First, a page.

In the third row, the finishing period of the ISR is timed. The first blip signals the point when the byte has been read, and the second blip marks the point just before the ISR executes a “return from interrupt”. As one can see (marker P1), this goes into the stop bit quite a lot, leaving not much time for the user program to process the byte.
The way to deal with this problem is to reduce the amount of post-processing and to reduce the number of registers to be restored in the end. I addressed the issue by rewriting everything using inline assembly coding and employing the output compare match feature for locating the middle of the bit times as the sample points. This allowed me to reduce the number of register to 5 (down from 15). In addition, I reduced the post-processing of the received byte to storing it into the buffer and then restoring the registers.
As can be seen (marker P0), it now takes just under 1 µs to finalize the ISR. So at 125 kbps, the ISR returns 2.5 µs before the last data bit is finished, adding 5 µs to the time the user program can process the received byte–compared to the previous version.
The ICR is now saved after 1.3 µs and the question might be whether this is short enough to guarantee that the next edge (the one of the first data byte) does not clobber the ICR. As mentioned, the
millis interrupt can take 6.7 µs in the worst case. These two times add up to 8.0 µs, which is just one bit time. For this reason, a more detailed analysis is necessary, taking into account all worst case assumptions, but eliminating any artifacts introduced by measuring.
In the worst case, the
millis interrupt uses 106 cycles. We have to add 4 cycles of an instruction that might be executed between the
millis ISR and our ISR, then 7 cycles for processing the interrupt and jumping to the start address, and finally 4 cycles for pushing one register and reading the low byte of the ICR. Once we have read the low byte, the high byte is saved in a temp register. The 4 cycles delay for recognizing an edge due to noise cancellation can be ignored because this delay applies to all edges. Also, the 2 cycles that are necessary to produce the blip can be ignored. This adds up to 106+4+7+4 = 121 cycles, which is 7 less than 128. In other words, we can easily cope with a serial bit stream that is 5% faster.
So, what about the other red blips? The second blip signals the time point when the output compare match register has been set up, which needs to happen before the middle of the first data byte. As can be seen from the measurement P2, there is enough time left. The third red blip is the time point when we are ready to sample the first bit. This should happen before the first bit has finished. Assuming that 75% of the bit time are usable, one should do it 12.5% before the end. As is obvious (markers P3), even when it is 30% before the end, timing is not critical.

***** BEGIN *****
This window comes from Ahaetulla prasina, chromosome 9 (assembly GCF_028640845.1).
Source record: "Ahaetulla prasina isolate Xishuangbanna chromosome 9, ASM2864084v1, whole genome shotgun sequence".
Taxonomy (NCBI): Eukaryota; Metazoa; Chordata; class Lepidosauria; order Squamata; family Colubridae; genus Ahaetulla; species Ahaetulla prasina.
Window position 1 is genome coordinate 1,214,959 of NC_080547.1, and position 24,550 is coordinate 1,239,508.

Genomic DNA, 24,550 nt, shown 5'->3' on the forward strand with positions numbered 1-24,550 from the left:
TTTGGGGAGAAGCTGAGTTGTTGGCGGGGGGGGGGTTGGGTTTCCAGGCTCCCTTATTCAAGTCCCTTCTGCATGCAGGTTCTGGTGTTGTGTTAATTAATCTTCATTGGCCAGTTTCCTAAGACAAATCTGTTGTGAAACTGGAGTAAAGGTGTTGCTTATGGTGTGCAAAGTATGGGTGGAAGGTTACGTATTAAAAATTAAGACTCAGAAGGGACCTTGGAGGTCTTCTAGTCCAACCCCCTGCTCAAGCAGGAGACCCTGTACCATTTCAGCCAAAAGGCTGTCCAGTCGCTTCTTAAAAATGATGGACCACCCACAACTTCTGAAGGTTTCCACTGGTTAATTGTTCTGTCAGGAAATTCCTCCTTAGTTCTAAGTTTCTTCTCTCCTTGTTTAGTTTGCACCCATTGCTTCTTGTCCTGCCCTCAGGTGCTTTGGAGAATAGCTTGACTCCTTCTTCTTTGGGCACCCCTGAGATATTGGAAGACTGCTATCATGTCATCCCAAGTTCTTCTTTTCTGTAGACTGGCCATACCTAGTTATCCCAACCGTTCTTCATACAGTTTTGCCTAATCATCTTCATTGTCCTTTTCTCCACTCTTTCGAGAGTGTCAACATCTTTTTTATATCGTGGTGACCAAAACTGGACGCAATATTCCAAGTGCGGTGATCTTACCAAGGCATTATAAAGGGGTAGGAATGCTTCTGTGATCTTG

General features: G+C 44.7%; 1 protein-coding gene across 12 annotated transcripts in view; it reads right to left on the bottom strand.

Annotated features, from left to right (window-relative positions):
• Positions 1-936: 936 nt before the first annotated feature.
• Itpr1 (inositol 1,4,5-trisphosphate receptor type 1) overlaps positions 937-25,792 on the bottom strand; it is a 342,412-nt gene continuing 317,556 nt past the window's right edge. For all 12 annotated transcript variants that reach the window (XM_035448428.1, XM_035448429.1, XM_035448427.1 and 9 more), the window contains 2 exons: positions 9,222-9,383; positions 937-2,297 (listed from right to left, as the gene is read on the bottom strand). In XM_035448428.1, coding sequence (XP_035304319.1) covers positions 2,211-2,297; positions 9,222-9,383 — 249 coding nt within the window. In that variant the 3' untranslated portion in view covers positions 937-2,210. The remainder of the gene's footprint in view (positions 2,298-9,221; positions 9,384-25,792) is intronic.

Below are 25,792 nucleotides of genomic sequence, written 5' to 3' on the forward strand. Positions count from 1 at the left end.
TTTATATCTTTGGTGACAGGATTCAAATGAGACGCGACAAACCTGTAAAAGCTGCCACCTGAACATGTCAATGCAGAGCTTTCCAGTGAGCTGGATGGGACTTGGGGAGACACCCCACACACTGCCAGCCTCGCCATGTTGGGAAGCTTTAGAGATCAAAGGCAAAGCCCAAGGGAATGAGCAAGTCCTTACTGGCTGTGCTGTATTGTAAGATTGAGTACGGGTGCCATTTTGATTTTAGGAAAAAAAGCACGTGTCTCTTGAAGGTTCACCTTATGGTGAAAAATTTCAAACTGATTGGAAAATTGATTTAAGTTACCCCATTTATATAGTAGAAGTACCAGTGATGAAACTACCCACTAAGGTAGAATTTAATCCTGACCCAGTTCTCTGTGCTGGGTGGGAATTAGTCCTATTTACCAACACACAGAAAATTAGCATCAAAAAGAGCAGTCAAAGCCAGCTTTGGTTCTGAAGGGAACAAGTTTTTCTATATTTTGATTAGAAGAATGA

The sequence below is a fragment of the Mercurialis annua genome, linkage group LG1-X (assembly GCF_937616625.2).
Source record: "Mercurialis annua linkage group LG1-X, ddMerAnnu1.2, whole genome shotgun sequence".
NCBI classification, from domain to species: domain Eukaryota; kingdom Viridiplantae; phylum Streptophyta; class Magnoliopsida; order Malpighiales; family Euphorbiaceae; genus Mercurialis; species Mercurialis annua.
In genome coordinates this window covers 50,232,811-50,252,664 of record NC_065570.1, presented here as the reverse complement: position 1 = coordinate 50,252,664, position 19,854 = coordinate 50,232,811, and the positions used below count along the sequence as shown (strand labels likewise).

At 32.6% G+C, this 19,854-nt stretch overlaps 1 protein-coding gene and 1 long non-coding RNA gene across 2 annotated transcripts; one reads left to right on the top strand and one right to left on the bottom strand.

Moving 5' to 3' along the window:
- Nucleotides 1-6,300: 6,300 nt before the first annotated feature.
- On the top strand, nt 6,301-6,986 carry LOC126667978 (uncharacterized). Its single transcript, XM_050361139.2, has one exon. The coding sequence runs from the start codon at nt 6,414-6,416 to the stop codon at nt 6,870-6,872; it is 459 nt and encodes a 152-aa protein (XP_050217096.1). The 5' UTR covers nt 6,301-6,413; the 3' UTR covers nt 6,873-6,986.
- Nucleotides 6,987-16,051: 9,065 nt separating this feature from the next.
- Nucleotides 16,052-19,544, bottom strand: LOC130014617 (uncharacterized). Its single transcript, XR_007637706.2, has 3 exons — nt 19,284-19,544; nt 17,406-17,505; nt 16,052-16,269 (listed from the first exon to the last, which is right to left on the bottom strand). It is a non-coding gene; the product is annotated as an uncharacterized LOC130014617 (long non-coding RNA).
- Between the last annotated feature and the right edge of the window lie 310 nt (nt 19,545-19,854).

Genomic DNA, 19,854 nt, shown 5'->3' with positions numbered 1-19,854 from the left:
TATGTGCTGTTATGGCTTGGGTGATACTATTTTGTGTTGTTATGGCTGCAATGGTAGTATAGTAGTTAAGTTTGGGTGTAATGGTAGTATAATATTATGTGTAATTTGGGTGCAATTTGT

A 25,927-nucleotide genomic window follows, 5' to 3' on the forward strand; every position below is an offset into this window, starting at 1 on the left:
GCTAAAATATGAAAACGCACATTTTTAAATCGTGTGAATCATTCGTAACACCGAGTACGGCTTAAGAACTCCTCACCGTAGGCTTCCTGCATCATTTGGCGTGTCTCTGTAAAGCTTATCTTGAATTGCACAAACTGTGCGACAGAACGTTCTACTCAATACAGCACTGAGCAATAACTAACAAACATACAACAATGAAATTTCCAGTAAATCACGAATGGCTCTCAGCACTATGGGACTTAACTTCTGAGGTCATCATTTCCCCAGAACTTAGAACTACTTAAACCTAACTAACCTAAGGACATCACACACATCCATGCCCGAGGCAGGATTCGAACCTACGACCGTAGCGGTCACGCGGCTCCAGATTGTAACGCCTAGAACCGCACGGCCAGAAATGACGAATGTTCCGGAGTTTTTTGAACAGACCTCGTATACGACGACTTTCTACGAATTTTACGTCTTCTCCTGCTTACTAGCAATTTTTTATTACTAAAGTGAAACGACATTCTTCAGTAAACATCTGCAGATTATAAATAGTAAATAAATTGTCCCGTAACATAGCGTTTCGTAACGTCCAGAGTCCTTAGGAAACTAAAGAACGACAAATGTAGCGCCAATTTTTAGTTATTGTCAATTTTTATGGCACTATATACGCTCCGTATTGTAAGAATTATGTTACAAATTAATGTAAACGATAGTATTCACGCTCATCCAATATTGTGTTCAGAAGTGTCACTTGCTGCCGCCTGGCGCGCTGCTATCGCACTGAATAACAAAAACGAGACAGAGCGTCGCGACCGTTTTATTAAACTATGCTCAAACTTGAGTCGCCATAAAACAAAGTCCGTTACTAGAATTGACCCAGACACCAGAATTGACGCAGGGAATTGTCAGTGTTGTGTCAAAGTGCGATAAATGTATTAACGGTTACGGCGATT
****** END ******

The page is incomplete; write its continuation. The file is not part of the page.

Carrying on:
Having said all this, with 121 cycles we are very close to the limit and if the implementation of the
millis interrupt or the code generation of the compiler changes, then one might be in trouble. So for guaranteed 100% error-free communication (even in the future), I would disable the
millis interrupt when using the library at 125 kbps.
Let us finally have a look at what happens at 250 kbps when a timer interrupt is raised.
Markers P0 shows that the communication ISR is delayed (most probably by the
millis interrupt). Instead of saving the ICR 1.4 µs after the falling edge of the start bit, it takes 3.7 µs before this happens. No harm done though because the critical time point is 4µs after the falling edge. However, setting up the OCR happens 400 ns too late (markers P1). There are no yellow blips in the fourth row, which mark the sample points. And consequently, no bytes are recognized/received.
I stress tested the new library similarly as I tested the other software and hardware UARTs. The results are shown in the next table. In summary, it looks as if one can use the library up to 125 kbps even with the
millis interrupt enabled. The library can even cope with 250 kbps–the
millis interrupt has to be disabled in this case, though.
|RX speed deviation|
('#' = no millis interrupt, '*' = 2 stop bits)
SingleWireSerial library works very reliably and robustly up to 250 kbps. It implements a serial interface over a single wire, but it can also be used in a two-wire setting. So, I will probably use it in the future in all contexts I had used
SoftwareSerial before, provided the respective pins are available. And I definitely plan to employ it in my next trial to implement a debugWIRE debugger.